- Discovering inner thoughts and setting them free
- Relieving stress and emotional despair through a calming activity
- Improving self-awareness and mindfulness
While the above points may sound vague at first, anyone who’s taken the time to sit down with some paper or a canvas of any sort, and feel free to simply express themselves, will understand how art therapy can be an amazing way to sort out one’s feelings.
No Need for Talent
Art therapy isn’t necessarily about focusing on talent, and it most definitely isn’t a place for outer competition. There can be inner competition – if what you’re looking for in your therapy is a sense of progression, then getting better at your chosen form of expression can be a great way to boost your self-esteem. But just like how you’re fighting against and struggling with your own diagnosis, art therapy is an individual activity.
Coping With a Disorder
The inclusion of art therapy as a treatment for a variety of mental illnesses has to do with the fact that it acts as a useful coping tool for mood disorders, depression, anxiety, phobias, ADHD, schizophrenia and more. Coping mechanisms are important in treatment because they offer a means of stress relief that doesn’t actively make your situation worse.
Too often, maladaptive behavior such as drinking, gambling or unnecessary risk-taking can manifest as a symptom of dealing with the masked effects of a disorder. They take a bad situation and make it momentarily better, only to fuel the fire in the long-term.
Art therapy, however, is one among dozens of behavior choices that can actively contribute to ending the negative symptoms of a mental disorder. Alongside its potential to help you as a legitimate form of treatment, its ability to help you avoid certain coping mechanisms is another reason we offer art therapy here at Vantage Point.
Continuing the Journey
Art therapy is but one of the many steps a person can decide to take on the road to improvement from a mental diagnosis. It’s not meant to be a definitive treatment or a primary form of dealing with a serious mental issue. But it can be your primary path towards finding a way to release yourself from the shackles of your illness. Few people can ever say they’ve cured themselves of a mental illness – many of them are here to stay, and it’s up to us to learn to live with them and not let them dictate how we choose to go about our lives. Art, for some, is a perfect outlet for that.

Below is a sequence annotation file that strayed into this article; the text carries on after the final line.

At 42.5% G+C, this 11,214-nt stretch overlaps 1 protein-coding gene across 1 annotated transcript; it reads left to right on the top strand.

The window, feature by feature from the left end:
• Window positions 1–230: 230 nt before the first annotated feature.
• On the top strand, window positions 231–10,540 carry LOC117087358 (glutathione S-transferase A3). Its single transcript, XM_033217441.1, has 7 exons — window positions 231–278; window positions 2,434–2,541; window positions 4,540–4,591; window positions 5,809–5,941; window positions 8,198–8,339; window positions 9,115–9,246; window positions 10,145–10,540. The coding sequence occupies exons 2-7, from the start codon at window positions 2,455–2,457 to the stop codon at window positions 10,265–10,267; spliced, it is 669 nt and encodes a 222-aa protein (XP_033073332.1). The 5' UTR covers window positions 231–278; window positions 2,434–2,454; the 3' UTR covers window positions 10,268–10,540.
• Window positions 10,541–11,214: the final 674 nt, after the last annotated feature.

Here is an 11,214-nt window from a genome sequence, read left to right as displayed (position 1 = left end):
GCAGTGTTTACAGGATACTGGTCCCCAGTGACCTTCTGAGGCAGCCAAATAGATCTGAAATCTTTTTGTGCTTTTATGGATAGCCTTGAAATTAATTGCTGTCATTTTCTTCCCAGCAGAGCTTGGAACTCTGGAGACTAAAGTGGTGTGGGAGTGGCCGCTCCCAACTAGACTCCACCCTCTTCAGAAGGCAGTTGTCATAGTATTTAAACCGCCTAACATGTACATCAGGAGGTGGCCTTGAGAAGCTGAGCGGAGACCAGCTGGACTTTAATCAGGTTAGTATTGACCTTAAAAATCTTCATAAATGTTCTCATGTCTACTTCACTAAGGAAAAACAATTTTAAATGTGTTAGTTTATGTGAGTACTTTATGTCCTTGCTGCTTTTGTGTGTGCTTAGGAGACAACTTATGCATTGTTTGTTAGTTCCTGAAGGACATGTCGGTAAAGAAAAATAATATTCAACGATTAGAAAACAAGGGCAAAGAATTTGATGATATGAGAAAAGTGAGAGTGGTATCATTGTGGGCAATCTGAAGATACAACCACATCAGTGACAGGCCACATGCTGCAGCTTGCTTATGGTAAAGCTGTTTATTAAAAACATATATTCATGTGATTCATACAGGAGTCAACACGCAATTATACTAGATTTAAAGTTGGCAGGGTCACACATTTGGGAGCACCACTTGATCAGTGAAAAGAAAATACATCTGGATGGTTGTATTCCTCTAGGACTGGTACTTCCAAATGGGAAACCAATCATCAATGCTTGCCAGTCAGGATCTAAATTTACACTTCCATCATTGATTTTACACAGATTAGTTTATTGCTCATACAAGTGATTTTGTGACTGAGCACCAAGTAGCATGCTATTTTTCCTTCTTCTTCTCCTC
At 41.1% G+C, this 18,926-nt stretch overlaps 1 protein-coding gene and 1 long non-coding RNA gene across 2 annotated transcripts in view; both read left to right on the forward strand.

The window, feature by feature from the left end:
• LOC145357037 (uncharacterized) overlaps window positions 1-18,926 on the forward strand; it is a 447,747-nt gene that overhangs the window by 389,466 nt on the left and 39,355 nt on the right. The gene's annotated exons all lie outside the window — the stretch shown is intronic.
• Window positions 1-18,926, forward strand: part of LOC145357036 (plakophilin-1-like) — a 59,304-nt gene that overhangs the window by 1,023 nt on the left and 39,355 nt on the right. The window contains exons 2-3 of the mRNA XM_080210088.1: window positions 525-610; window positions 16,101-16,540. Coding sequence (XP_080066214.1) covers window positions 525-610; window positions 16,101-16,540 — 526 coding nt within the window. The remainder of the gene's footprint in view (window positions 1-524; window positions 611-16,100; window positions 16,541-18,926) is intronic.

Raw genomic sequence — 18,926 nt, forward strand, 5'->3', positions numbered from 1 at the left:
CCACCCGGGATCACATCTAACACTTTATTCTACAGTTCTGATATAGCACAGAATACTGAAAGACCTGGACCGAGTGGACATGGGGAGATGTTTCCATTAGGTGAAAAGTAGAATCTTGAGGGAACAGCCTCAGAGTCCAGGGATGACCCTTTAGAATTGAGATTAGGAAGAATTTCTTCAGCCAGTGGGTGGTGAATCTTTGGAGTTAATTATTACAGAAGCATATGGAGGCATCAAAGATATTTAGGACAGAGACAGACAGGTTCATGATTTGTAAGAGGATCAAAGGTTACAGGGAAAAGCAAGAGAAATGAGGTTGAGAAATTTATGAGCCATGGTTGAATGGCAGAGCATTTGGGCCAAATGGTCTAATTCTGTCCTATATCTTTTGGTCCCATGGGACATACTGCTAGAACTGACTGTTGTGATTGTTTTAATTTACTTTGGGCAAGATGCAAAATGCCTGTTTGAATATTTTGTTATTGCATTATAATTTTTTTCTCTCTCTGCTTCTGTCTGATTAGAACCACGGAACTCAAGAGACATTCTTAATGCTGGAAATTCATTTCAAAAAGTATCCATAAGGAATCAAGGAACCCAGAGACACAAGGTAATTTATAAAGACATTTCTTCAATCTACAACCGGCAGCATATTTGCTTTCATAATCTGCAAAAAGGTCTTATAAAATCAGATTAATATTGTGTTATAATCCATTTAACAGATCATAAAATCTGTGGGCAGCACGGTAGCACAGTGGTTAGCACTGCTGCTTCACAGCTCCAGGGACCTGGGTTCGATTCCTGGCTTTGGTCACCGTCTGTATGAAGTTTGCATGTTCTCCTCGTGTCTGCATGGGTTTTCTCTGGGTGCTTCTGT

It doesn’t have to be your end-all-be-all, but it can help you relieve some stress and better come to terms with your condition, perhaps even helping you understand or figure out how to apply the lessons you’ve learned in other therapies and treatments through inner reflection. Art is also a form of meditation – allowing you to explore and focus and actively stretch the limits of your mind, and maybe even solidify your own definition of what it means to be you.
We at Vantage Point won’t try to guess what art therapy can do for you. But we do recommend it to anyone looking to give alternative and supplementary treatment methods a go. The road to overcoming the limitations imposed upon you by your diagnosis can be long, and it doesn’t hurt to try new things along the way.